Will Firefox and Pale Moon work together in the future?
Since Mozilla has obviously chosen to follow a different path at the management level, it doesn't seem likely that Pale Moon and Firefox will ever see a unification or joining of forces.
Mike Beltzner (Product Director for Mozilla Firefox) did get in touch, but the contact was rather brief, limited to him asking about the baseline optimization of Pale Moon and asking to discuss the main coding differences, but it was made clear that Firefox was not going to cut away the essential things needed for the kind of optimization done in Pale Moon. With the way the query was put and the lack of further responses after explaining the basic optimization being done in the build process and not by changing code, it feels rather like Mozilla was looking for a quick fix/source code snippets to address some issues Firefox seems to have, rather than a sincere offer for cooperation. I'm therefore also less inclined to take future approaches seriously.
In addition, there have been conflicts of interests between Pale Moon and Firefox as far as the so-called UX (User eXperience) developments are concerned. This results in a different user interface approach in Pale Moon. For example, less stress is put on minimizing the size of UI elements or saving every pixel possible to benefit the content area - in this day and age of full HD monitors and laptops that seems to be very counter-intuitive.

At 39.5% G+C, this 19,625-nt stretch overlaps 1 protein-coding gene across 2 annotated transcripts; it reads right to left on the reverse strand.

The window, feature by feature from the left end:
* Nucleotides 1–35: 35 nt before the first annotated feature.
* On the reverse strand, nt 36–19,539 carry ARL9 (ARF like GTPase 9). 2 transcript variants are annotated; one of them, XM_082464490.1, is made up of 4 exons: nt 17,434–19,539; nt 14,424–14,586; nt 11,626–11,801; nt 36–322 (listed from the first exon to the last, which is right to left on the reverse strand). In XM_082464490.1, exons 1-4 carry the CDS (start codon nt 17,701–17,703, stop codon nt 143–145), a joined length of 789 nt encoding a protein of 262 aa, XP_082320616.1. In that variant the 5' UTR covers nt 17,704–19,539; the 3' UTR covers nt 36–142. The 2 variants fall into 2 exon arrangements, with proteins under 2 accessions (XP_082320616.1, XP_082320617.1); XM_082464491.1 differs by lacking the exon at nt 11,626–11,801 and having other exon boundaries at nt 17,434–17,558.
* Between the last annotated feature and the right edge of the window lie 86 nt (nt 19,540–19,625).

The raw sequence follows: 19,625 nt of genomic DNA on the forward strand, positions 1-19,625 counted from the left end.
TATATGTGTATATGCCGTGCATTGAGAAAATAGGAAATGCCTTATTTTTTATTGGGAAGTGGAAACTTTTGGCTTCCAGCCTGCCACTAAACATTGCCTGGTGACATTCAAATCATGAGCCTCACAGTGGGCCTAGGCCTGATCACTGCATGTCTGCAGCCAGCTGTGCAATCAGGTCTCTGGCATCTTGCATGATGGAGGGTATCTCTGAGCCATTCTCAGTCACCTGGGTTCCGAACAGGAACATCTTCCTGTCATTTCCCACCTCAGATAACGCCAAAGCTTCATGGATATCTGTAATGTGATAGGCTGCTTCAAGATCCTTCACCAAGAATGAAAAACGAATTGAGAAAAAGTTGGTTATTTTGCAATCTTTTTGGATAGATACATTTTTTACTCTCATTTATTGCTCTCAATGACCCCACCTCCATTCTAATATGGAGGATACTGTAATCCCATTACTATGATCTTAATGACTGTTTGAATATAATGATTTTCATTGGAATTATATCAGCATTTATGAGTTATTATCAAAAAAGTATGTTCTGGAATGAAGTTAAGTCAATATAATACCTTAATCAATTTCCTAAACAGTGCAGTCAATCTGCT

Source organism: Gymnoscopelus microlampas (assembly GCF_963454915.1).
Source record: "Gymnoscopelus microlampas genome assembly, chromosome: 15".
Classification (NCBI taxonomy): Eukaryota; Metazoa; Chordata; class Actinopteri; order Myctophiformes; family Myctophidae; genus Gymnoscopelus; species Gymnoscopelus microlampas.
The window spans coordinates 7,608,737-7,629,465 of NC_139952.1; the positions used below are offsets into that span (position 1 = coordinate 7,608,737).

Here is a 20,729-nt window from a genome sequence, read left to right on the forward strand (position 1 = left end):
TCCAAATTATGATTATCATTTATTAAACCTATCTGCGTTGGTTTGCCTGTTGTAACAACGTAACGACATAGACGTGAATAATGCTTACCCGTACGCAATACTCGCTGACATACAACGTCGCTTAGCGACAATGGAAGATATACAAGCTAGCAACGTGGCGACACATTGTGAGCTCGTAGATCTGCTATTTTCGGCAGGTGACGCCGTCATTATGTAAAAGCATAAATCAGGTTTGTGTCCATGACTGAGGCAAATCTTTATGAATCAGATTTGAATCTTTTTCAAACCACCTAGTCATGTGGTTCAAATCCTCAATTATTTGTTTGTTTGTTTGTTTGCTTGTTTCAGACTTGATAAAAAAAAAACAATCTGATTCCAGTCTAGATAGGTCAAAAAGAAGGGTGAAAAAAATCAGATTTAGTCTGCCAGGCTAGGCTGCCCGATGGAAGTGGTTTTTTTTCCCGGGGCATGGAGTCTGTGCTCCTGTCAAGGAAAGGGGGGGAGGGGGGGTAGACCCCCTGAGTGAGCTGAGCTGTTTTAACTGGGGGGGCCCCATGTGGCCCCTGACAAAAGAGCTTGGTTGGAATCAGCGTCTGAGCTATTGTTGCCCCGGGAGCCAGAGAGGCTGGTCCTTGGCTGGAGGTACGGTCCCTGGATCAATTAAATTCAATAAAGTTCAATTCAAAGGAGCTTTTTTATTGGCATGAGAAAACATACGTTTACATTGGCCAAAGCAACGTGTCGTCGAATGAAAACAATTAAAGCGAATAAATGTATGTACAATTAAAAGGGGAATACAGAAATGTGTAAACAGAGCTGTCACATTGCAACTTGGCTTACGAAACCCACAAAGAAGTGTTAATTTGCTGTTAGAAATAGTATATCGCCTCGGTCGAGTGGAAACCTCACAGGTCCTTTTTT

On the flipside, some developers seem to complain that Pale Moon "is no different than other optimized builds out there" (meaning other people who have built Firefox from source on Windows machines) - which might be true; in the end, though, it is still the past experience to strike the balance needed for a general browser that can be used not just by tweakers or developers but by everyone that counts. Following the step-by-step instructions in the Mozilla Developer Center, and probably with some trial and error, anyone with a decent level of computer knowledge could build Firefox on Windows (if you have the right hardware and software), but that doesn't necessarily mean it's going to be stable or efficient.
Some have even claimed that the Pale Moon project as such was given shape to gain fame -- they should consider that the popularity was unexpected. Pale Moon is, and has always been, released in the hope that it might be useful to its users, nothing more. It takes up a good chunk of my free time (between developing/building, releasing, website maintenance, and providing all e-mail support myself), and I'm happy to see it finding good use among its users.